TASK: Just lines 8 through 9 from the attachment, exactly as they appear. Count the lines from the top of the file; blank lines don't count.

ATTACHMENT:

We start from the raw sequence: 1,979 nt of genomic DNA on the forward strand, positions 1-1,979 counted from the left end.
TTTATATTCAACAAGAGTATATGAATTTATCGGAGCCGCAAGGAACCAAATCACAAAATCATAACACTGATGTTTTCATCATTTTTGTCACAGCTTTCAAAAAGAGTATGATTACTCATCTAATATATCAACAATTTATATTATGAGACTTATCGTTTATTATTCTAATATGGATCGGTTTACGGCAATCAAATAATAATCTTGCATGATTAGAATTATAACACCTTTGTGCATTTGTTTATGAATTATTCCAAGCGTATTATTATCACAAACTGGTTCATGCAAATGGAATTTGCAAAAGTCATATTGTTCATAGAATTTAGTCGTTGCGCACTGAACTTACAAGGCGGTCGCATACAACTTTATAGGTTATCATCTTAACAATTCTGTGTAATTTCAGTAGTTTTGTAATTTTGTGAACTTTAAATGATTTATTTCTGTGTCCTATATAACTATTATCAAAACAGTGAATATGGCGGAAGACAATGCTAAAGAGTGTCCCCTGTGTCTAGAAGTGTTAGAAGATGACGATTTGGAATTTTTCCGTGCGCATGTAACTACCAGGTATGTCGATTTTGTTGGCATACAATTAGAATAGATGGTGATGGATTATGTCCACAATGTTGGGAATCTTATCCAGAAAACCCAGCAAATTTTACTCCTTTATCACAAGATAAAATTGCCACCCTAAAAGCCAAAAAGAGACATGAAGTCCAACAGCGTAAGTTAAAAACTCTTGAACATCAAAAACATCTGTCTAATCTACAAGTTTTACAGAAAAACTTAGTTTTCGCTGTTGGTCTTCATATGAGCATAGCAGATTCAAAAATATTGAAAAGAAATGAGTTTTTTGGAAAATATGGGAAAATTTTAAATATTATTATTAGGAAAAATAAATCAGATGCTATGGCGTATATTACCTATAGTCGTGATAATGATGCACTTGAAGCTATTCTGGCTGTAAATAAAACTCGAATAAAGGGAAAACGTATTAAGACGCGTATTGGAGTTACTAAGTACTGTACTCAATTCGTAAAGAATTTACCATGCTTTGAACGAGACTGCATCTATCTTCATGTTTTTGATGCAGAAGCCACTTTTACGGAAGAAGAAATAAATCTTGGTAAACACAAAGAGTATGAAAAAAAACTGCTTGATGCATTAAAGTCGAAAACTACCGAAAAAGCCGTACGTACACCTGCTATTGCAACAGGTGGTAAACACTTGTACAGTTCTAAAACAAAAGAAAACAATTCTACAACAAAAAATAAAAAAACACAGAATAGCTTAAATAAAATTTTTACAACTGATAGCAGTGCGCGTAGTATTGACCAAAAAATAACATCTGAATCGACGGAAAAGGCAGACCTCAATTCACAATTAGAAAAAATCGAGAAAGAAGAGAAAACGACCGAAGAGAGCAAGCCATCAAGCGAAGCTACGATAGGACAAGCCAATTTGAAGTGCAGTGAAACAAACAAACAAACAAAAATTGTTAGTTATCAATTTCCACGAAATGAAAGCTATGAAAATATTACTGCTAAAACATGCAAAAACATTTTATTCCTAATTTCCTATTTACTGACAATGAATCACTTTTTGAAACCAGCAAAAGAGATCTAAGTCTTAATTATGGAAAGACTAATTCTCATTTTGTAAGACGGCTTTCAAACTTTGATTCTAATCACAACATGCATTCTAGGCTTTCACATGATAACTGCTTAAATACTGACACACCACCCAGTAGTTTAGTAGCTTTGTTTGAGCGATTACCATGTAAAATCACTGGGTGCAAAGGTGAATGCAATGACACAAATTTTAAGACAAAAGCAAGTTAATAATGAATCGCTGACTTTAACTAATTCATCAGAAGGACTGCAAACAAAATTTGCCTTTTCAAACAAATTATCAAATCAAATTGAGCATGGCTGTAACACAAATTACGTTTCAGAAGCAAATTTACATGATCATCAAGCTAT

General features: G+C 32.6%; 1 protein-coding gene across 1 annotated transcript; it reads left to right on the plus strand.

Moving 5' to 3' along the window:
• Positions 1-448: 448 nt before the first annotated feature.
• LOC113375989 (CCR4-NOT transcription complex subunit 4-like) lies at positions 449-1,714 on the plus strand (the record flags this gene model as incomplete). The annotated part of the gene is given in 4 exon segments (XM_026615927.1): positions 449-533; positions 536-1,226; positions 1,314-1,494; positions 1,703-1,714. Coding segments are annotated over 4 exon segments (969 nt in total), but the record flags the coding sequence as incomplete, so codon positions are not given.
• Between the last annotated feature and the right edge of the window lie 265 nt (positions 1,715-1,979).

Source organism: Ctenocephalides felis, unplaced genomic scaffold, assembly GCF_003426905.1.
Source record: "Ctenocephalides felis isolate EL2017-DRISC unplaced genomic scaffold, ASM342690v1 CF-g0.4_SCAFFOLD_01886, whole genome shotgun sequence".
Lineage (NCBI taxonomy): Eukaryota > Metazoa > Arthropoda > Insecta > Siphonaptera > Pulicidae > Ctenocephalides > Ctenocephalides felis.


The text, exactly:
Source organism: Ctenocephalides felis, unplaced genomic scaffold, assembly GCF_003426905.1.
Source record: "Ctenocephalides felis isolate EL2017-DRISC unplaced genomic scaffold, ASM342690v1 CF-g0.4_SCAFFOLD_01886, whole genome shotgun sequence".